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Meteor Shower
Artist: Staci Frenes
Tracks: 10 tracks
Genre: Acoustic Rock

On every good album, there is usually at least one song that one can point to as the artist's signature tune, and on the CD Meteor Shower, Staci Frenes' song, "What I Won't Leave Without," is the one. A few months back Frenes tracked me down and sent me Meteor Shower , we unfortunately did not get a chance to review it until now, and that is both our loss and yours, because the CD is yet another testament to not only the outstanding music which Frenes creates, but to the faith which infuses her songs. Although Frenes would be the first to tell you that her music has at its core her Christian beliefs, she is never preachy, nor are her lyrics so embellished with Christian colloquialisms that the non-churched man or woman on the street is left mystified as to their meanings. 

Frenes is truly one of those cross over artists whose music, should appeal to most pop music fans, because she employs infectious melodies, great grooves and on the opening tune, "Oxygen," drummer Steve Brewster is the man with the sticks serving up the delicious beats and percussion. Oh, and did we happen to mention that Frenes possesses very good vocals, which will appeal to fans of artists such as Sheryl Crow. 

For Meteor Shower, Staci Frenes reunited with veteran producer Nate Sabin, whose fingerprints were on her album, Nothing Short of Amazing. Frenes and Sabin are at their best, with "101 Ways,"  one side of a conversation, in which the singer tells her significant other that she knows she can improve upon her end of their relationship, by trying harder, being more patient, and more supportive. This is a song which should be marketed to mainstream radio, because it has hit written all over it. The San Francisco native, and former high school teacher's vocals harmonize well with her acoustic guitar riffs, as she serves up the lyrics with unbridled passion.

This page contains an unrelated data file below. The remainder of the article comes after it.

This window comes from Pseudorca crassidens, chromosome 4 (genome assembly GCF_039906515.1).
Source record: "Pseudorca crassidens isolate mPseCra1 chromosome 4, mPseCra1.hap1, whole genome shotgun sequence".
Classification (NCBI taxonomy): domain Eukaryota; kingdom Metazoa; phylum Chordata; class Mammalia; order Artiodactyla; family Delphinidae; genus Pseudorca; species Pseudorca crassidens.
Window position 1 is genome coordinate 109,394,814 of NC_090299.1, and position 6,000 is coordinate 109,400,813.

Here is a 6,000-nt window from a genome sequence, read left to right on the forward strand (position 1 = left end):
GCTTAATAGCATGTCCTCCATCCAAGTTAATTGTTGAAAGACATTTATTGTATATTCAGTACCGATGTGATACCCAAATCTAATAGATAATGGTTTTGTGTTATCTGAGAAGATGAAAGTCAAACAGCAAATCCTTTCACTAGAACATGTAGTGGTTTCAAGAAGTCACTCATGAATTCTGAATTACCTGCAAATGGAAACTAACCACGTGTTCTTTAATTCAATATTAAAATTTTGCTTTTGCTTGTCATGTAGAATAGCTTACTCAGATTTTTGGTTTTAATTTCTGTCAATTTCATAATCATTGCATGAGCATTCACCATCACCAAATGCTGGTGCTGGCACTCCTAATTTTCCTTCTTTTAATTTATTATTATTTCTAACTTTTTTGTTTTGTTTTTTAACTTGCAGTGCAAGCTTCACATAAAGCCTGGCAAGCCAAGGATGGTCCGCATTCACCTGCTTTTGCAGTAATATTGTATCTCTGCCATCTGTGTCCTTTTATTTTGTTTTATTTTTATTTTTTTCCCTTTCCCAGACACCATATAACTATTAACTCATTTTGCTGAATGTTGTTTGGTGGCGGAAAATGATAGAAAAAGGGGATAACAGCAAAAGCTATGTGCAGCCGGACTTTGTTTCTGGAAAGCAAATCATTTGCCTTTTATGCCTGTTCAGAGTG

Frenes, who majored in English at the University of California Berkley, confessed in an interview a few years ago, that she is inspired by authors such as F. Scott Fitzgerald and artists like Picasso, and the natural out flow from those sources of inspirations often result in her painting beautiful word pictures, as she did with, "Picasso Blues," from her CD Nothing Short of Amazing. On this album, Meteor Shower, Frenes once again explores the various hues of emotion, with her song, "I Suppose," a tune in which she marvels at the simplicity of children who approach life, oblivious to the more complicated issues of war and life in general, "I suppose it only goes to show / that we're maybe not suppose to know, how life unfolds / try to just be brave / and turn the page / baby everything will be okay / trust and just let go." We are serenaded, and Frenes is accompanied, by three of the best strings musicians on the music scene, as she collaborates with violinist David Angell, fellow violinist David Davidson and cellist John Catchings, who also wrote the strings arrangements. Their affect on, "I Suppose," would be understated if we were to describe it as pretty. 

Frenes follows up, "I Suppose," with the edgier eighth track, "Making Room," a guitar driven tune, which has a good beat and once again boasts infectious vocals by Frenes. If you like, your music with a little more of a rock flavor, "Making Room," should more than satisfy your appetite. 

A few years ago, Staci Frenes told me, "For me the writing process is so fluid. It is continually changing. It feels like my knowledge of songwriting gets less and less every year, and yet I think I am getting better at it." Meteor Shower is evidence that Staci Frenes has continued to perfect her craft and continues to excel as a singer / songwriter. 

By Joe Montague, exclusive rights reserved

Joe Montague is an internationally published journalist / photographer and the publisher of Riveting Riffs, His ministry is dedicated to the memory of his late son Kent David Montague who went to heaven at the age of 18. All copyright and distribution rights remain the property of Joe Montague. 

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